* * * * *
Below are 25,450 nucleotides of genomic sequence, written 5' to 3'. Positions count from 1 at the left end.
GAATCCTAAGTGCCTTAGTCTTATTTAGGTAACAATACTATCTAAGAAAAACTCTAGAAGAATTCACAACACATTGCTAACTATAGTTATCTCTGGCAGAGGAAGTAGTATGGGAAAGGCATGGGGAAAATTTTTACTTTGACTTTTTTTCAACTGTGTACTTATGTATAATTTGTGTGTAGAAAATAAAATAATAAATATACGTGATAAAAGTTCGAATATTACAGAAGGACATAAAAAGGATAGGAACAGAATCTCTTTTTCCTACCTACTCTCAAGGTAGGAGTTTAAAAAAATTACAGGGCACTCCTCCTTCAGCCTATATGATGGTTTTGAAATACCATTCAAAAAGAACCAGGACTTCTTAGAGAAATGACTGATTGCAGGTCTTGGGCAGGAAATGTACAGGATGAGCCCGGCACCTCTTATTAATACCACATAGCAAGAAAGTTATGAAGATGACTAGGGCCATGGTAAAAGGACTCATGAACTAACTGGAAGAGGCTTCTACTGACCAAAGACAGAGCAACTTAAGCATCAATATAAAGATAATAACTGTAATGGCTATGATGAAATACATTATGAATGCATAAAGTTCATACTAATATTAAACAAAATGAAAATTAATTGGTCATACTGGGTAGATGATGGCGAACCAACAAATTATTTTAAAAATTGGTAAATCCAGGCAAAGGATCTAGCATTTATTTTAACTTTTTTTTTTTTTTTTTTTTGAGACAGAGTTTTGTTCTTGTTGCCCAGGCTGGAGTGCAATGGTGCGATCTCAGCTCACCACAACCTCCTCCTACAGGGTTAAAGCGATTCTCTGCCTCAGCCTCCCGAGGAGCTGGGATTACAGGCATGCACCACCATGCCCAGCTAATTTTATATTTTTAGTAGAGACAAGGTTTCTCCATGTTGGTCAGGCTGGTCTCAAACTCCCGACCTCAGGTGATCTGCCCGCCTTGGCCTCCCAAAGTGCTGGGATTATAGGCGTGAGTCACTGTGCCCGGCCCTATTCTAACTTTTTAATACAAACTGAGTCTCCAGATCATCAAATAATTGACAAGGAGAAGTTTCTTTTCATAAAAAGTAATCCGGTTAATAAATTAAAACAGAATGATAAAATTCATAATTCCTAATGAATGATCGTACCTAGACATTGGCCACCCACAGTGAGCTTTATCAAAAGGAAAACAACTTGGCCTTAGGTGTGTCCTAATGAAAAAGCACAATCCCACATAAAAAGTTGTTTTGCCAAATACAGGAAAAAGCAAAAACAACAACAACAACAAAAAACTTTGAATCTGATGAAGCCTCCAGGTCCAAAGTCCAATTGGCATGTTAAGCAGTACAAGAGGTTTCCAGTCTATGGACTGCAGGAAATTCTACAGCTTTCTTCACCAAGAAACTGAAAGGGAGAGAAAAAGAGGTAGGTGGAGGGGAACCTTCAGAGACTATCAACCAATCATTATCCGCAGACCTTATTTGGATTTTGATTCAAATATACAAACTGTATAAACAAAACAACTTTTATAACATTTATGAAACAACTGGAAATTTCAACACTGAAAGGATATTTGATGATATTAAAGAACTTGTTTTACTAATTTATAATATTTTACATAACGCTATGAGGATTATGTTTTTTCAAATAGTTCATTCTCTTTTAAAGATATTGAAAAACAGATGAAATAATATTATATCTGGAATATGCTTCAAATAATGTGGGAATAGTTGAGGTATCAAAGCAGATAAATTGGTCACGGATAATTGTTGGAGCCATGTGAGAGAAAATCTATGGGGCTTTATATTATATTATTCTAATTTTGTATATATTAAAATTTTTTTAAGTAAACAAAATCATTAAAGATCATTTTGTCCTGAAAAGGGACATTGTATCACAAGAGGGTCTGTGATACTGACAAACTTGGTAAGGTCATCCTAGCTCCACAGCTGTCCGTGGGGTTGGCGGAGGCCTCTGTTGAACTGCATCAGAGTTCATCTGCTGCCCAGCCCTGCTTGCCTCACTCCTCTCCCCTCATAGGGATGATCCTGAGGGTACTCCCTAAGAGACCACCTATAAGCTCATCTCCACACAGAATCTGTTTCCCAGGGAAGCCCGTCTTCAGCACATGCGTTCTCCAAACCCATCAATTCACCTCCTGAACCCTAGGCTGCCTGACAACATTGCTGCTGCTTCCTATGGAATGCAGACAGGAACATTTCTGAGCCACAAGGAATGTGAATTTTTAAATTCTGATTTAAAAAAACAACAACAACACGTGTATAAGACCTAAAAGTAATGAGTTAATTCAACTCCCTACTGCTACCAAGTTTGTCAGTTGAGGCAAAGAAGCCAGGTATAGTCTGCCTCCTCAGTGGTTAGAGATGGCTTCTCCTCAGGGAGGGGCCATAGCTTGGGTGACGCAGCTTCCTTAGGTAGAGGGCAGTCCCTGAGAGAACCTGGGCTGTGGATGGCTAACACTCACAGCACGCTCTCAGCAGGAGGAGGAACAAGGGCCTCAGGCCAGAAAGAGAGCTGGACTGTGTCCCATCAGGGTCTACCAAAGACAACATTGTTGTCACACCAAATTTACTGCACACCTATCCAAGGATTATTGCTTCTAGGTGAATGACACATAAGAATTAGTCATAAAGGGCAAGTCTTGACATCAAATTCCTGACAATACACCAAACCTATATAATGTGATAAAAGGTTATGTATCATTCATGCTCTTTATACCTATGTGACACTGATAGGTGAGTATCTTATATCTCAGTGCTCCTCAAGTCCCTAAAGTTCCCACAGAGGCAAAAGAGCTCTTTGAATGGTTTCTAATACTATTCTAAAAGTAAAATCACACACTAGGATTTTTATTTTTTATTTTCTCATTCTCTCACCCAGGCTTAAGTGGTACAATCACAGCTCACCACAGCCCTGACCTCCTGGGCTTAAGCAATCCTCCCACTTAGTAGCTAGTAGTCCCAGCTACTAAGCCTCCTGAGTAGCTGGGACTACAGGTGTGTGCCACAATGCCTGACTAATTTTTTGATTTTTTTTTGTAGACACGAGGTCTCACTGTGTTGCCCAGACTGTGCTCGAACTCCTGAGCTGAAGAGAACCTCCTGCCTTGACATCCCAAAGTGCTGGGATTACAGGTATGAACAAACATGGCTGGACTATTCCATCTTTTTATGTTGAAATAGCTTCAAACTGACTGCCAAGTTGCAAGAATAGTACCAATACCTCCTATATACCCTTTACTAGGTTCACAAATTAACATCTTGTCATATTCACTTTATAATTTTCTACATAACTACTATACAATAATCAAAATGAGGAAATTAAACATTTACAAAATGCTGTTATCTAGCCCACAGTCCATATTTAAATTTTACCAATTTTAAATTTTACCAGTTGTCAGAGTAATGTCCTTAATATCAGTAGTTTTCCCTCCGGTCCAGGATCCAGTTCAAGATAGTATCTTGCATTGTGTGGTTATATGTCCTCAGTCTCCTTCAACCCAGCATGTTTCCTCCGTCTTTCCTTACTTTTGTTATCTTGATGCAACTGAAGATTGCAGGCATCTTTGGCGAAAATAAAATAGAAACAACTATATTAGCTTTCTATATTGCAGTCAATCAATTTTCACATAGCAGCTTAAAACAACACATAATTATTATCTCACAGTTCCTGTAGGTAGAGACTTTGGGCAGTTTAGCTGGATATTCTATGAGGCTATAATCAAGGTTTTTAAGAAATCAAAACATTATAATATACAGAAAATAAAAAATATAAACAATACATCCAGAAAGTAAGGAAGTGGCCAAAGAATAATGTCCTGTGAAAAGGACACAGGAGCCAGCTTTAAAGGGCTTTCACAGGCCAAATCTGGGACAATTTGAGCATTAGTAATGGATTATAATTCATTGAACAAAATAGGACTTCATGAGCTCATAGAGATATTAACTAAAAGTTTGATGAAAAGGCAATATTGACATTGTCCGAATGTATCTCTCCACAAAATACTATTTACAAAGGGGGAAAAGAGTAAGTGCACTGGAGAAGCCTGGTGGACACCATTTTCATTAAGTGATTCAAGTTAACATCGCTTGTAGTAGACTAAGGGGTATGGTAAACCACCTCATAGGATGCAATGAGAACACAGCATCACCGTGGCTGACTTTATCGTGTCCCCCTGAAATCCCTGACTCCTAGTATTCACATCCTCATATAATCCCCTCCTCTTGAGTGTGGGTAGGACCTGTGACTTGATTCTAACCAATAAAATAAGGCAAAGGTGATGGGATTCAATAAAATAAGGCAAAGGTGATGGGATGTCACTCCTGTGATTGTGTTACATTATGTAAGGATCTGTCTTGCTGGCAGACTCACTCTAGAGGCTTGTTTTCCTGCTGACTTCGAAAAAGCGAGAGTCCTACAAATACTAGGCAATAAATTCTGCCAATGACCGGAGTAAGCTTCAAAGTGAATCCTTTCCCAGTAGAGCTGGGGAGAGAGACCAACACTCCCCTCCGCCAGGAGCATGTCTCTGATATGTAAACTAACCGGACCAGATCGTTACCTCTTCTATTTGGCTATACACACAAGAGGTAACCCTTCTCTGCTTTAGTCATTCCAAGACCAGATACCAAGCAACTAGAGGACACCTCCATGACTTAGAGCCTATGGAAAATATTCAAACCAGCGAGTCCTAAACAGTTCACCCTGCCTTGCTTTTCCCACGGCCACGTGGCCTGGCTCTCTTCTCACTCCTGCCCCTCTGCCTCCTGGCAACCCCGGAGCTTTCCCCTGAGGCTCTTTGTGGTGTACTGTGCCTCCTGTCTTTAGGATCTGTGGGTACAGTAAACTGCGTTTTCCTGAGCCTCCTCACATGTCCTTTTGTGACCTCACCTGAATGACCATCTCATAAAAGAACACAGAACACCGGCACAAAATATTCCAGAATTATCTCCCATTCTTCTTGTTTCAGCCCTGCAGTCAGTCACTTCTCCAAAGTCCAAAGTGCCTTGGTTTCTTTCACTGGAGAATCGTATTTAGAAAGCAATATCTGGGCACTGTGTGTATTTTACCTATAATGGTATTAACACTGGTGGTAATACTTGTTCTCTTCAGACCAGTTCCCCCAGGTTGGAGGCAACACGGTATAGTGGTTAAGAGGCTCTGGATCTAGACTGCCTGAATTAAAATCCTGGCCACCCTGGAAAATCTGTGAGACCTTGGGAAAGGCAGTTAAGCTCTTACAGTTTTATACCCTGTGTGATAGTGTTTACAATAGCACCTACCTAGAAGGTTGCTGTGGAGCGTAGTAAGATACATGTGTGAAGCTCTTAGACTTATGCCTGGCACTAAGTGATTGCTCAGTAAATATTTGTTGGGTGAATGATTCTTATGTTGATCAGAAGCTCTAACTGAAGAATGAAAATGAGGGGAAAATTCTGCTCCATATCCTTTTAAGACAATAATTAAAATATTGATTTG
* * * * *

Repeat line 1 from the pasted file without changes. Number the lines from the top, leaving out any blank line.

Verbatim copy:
Below are 25,450 nucleotides of genomic sequence, written 5' to 3'. Positions count from 1 at the left end.